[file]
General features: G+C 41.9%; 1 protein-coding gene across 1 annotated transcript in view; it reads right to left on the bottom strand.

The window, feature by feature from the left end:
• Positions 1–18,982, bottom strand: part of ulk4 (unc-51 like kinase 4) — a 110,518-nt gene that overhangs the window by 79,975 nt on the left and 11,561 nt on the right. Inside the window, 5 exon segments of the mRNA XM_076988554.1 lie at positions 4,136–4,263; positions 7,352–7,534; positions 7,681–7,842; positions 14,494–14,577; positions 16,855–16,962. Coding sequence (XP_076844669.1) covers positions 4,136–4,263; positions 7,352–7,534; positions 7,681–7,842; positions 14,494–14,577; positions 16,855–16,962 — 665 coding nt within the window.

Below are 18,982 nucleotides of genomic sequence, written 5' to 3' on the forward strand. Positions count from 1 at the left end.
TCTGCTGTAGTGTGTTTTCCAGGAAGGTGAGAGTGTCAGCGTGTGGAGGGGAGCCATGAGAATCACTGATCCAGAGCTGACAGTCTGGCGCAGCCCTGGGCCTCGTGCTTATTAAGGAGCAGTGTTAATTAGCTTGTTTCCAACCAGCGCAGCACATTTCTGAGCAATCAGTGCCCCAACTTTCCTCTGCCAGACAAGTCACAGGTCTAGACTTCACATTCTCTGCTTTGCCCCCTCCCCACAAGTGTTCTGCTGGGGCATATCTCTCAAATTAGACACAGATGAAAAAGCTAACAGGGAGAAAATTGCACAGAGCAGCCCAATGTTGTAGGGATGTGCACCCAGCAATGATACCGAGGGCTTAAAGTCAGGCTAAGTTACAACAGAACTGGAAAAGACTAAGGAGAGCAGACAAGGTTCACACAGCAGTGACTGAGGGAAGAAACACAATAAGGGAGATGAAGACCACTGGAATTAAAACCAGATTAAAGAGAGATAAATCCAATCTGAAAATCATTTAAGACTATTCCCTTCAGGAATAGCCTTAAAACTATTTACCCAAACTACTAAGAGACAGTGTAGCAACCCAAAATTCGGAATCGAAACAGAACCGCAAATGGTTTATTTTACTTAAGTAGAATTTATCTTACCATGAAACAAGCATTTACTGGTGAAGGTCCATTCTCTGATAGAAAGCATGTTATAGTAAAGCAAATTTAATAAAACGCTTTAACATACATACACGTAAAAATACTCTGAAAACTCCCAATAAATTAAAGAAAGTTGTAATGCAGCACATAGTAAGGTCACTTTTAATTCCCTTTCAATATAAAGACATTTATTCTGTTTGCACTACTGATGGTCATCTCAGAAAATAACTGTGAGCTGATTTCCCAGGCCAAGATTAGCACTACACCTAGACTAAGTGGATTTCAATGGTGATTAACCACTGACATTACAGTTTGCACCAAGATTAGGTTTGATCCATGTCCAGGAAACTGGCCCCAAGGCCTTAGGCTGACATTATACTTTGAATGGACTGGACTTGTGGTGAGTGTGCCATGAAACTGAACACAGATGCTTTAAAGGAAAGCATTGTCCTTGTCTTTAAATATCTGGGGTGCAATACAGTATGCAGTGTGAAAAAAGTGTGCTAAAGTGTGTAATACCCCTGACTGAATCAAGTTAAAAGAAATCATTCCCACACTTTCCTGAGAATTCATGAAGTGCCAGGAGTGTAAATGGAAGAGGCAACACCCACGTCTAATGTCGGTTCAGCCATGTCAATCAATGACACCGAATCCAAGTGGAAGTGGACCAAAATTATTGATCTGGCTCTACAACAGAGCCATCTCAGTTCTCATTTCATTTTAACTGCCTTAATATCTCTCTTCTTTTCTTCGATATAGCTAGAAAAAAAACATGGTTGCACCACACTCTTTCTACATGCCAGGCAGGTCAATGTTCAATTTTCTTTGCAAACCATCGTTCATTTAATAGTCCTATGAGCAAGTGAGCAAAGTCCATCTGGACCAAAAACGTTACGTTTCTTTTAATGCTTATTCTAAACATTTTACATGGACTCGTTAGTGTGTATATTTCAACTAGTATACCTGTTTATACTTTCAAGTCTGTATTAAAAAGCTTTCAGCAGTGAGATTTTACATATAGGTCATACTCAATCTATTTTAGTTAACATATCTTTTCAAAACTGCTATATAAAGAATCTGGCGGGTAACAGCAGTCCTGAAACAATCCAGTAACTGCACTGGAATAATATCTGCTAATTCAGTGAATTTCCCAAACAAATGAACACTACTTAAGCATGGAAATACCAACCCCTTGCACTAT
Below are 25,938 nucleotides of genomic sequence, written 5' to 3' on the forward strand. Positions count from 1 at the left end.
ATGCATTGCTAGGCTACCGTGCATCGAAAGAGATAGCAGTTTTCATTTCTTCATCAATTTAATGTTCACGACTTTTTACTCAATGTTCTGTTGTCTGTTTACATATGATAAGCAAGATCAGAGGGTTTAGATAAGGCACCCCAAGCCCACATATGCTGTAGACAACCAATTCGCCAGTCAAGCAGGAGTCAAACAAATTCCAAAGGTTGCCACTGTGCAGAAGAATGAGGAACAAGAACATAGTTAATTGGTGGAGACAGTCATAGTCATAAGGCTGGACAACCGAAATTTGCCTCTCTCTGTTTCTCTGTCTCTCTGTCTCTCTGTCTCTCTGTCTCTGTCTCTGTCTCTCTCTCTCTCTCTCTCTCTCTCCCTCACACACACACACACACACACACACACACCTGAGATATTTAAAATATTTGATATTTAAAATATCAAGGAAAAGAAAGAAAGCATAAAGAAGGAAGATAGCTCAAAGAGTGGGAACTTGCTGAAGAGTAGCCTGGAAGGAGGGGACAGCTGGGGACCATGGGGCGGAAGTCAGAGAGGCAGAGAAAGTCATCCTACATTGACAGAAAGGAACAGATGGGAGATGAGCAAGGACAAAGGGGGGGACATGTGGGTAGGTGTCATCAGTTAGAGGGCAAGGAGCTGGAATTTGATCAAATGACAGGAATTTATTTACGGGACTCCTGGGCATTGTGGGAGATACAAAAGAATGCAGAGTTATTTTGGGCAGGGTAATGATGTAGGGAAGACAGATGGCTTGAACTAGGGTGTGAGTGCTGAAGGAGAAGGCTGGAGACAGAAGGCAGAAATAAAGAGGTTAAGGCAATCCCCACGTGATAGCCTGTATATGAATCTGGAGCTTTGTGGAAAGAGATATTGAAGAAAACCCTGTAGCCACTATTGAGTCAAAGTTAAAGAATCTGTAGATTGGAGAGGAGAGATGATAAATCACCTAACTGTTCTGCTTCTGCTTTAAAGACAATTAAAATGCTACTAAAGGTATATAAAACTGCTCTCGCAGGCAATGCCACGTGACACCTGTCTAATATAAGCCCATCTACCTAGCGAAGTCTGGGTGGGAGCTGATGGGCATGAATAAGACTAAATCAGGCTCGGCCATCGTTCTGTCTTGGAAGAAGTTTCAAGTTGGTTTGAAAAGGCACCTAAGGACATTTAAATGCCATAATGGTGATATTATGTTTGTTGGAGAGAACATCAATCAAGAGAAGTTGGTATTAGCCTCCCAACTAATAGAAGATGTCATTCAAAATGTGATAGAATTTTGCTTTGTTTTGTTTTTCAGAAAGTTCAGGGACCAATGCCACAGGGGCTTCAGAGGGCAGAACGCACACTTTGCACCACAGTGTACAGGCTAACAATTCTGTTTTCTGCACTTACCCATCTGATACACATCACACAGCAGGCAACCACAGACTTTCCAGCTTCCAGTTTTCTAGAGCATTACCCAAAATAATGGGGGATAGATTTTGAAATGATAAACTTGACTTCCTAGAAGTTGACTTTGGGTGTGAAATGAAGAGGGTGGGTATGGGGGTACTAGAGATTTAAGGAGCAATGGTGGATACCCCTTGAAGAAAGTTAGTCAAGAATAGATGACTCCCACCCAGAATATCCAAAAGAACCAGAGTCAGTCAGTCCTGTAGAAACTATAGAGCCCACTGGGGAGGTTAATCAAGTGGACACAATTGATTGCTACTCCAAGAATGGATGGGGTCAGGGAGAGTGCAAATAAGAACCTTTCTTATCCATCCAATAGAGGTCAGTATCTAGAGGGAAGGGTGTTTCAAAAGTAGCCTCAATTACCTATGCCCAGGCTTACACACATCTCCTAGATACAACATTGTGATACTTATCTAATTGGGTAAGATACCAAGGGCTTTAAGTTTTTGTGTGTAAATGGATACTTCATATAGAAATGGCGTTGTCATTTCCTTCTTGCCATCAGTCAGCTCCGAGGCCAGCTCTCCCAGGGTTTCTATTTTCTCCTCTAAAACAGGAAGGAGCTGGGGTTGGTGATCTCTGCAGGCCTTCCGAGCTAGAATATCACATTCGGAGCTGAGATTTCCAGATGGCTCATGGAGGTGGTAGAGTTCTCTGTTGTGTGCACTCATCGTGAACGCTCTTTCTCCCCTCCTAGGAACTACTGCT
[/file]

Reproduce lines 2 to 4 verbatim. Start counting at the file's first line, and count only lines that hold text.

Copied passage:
The window, feature by feature from the left end:
• Positions 1–18,982, bottom strand: part of ulk4 (unc-51 like kinase 4) — a 110,518-nt gene that overhangs the window by 79,975 nt on the left and 11,561 nt on the right. Inside the window, 5 exon segments of the mRNA XM_076988554.1 lie at positions 4,136–4,263; positions 7,352–7,534; positions 7,681–7,842; positions 14,494–14,577; positions 16,855–16,962. Coding sequence (XP_076844669.1) covers positions 4,136–4,263; positions 7,352–7,534; positions 7,681–7,842; positions 14,494–14,577; positions 16,855–16,962 — 665 coding nt within the window.

Below are 18,982 nucleotides of genomic sequence, written 5' to 3' on the forward strand. Positions count from 1 at the left end.